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Judge who signed Breonna Taylor search warrant loses reelection

A polling center in the common room of an apartment building right next to Elliott Park in west Louisville.
Justin Hicks
/
A polling center in the common room of an apartment building right next to Elliott Park in west Louisville.

Judge Mary Shaw, who signed the warrant that led to the death of Breonna Taylor, was defeated by challenger Tracy Davis.

Initial results from the Jefferson County Clerk’s office show Davis beating Shaw by about 2,300 votes. Shaw was the only incumbent circuit judge in Louisville facing a challenge this year.

In March 2020, Shaw signed the no-knock warrant that allowed Louisville Metro Police Department officers to enter Taylor’s home. Officers shot and killed Taylor during the raid, which led to widespread protests in the city and across the country.

Three former officers have been charged with federal crimes relating to the warrant. One of them, Kelly Goodlett, pleaded guilty, saying the warrant application contained falsehoods and misleading statements.

Davis is a private attorney who has handled family law, civil law, felony and misdemeanor cases. The Courier Journal recently reported that Davis has appeared as a defendant in court at least three times. She faced charges of reckless driving and felony charges of “making a false statement to receive benefits” and both those charges were ultimately dismissed. She was also sued by a plaintiff who claimed Davis owed her $22,000 for unpaid services. The plaintiff won a default judgment which held up after Davis appealed. 

Breonna Taylor’s mother, Tamika Palmer, recently held a fundraiser in support of her campaign. Davis was endorsed by Louisville Showing Up for Racial Justice and the Committee for Fairness and Individual Rights.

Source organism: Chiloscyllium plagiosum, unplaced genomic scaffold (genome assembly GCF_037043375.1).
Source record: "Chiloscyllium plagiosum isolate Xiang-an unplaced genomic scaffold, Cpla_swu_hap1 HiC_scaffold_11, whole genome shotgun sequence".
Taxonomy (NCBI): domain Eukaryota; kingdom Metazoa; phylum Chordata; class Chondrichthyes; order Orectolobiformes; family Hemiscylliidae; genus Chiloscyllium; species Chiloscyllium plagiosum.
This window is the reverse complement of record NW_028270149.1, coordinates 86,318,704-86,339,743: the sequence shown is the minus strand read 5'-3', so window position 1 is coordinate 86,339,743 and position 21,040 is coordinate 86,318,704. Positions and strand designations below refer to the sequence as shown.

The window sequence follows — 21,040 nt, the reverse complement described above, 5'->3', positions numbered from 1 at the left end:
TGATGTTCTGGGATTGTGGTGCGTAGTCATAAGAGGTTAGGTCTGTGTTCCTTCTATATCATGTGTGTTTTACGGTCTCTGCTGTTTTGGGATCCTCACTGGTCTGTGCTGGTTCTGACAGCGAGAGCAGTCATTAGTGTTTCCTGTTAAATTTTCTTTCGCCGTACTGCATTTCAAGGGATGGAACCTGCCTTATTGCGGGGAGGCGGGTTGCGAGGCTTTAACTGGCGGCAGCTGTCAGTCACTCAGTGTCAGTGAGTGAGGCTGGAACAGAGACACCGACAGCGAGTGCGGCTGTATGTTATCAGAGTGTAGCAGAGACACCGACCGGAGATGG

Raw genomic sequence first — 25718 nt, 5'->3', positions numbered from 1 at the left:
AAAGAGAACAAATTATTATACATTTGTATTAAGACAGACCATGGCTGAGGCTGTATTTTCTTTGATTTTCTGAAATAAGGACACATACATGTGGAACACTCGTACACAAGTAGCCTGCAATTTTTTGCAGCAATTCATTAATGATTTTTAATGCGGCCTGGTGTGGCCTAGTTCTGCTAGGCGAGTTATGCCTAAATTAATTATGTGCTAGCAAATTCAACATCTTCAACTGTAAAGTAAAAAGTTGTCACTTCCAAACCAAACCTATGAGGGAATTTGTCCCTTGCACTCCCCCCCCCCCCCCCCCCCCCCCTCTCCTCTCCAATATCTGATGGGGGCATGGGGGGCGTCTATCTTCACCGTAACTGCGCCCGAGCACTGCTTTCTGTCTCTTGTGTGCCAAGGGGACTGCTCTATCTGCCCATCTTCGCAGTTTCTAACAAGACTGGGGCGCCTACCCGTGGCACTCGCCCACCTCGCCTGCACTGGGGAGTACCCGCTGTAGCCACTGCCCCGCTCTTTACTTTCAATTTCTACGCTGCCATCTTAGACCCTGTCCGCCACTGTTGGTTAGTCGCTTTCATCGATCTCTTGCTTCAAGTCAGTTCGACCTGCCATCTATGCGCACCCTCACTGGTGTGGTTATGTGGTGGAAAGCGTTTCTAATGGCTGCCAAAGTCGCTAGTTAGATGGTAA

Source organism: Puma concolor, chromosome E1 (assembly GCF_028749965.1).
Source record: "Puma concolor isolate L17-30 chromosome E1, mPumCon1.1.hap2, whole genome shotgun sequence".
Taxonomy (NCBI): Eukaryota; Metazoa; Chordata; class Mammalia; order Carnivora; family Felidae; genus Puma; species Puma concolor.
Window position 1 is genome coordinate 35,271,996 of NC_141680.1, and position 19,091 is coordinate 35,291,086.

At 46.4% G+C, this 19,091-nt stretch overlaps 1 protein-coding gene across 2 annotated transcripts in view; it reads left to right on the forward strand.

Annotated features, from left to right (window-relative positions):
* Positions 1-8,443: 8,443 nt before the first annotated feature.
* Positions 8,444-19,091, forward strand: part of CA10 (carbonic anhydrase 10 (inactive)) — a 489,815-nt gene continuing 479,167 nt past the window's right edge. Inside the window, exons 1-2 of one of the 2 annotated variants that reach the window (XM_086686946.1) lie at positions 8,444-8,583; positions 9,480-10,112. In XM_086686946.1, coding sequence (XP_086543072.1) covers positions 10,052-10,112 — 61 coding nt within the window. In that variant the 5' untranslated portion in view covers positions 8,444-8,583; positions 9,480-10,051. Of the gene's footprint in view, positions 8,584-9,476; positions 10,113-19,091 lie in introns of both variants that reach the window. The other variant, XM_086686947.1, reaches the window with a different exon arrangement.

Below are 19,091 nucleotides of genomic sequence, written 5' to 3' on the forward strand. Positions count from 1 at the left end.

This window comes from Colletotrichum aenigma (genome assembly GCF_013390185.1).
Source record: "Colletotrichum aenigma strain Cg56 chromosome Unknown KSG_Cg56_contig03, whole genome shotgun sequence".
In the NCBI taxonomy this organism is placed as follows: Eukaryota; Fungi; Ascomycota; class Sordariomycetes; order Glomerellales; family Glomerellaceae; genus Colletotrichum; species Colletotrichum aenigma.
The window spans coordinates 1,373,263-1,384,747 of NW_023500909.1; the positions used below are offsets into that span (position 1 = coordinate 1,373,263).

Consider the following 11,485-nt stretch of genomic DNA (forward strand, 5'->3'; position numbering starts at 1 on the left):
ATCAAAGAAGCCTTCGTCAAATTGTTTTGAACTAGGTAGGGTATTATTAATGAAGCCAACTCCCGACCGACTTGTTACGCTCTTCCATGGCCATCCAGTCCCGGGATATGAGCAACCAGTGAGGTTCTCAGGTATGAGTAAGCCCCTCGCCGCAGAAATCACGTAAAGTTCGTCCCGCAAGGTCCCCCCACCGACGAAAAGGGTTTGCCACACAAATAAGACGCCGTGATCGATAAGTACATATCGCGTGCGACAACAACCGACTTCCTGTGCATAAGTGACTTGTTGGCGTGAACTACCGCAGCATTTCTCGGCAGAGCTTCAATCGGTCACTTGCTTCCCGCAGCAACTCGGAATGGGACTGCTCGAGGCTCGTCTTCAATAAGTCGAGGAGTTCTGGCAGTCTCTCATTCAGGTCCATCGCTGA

Davis told WFPL News last week that bail reform was an important issue to the local community and key for judges to consider. Calls for reform have increased recently as a dozen people in custody of the downtown jail died in less than a year.

“It’s being able to look at those things, review the cases, know the background and be able to come up with a bond that will allow for someone to be able to get out and pay for their litigation, continue to take care of their families and their children while they fight their criminal cases. But balancing that, obviously, with the safety concerns of the community,” Davis said at the time.

Louisville writer and poet Hannah Drake told WFPL News she felt relief from the outcome of the race.

“Out of all the races, that was the one I was mainly concerned about,” said Drake, who has been vocal about her opposition to Shaw maintaining her judgeship and has advocated for justice for Taylor since her 2020 death. 

“I was determined the minute that I found out about that warrant,” she continued, “one to find out who signed it, which we all now know was Mary Shaw, and then to get her off the bench.”

Shaw was first elected in 2006. In 2014, she ran for the seat again unopposed. In this election, she was endorsed by Citizens for Better Judges and the Jefferson County FOP Presidents Council.

Drake said Davis’ win is significant for the city of Louisville, but she doesn’t believe it will help open up a path for healing.

“I never look at these like a glass-half-full situation. Breonna Taylor should be alive,” she said. “To me this isn’t a pathway to healing. This is a pathway to justice. My focus right now is not how do we heal this community. There are other people in leadership that need to focus on that. We didn’t break what happened in this city.”   

Drake does hope, however, this signifies a shift in people paying more attention to judicial races going forward and seeing the role that they have in residents’ lives.

“I think people understand the significance of being a judge,” Drake said. “You don’t just put people on the bench that will not scrutinize a warrant… I think people understood that job holds some weight.”  

This story has been updated with additional information. Rebecca Feldhaus Adams contributed to this reporting.

Lily is an investigative reporter for LPM. Email Lily at lburris@lpm.org.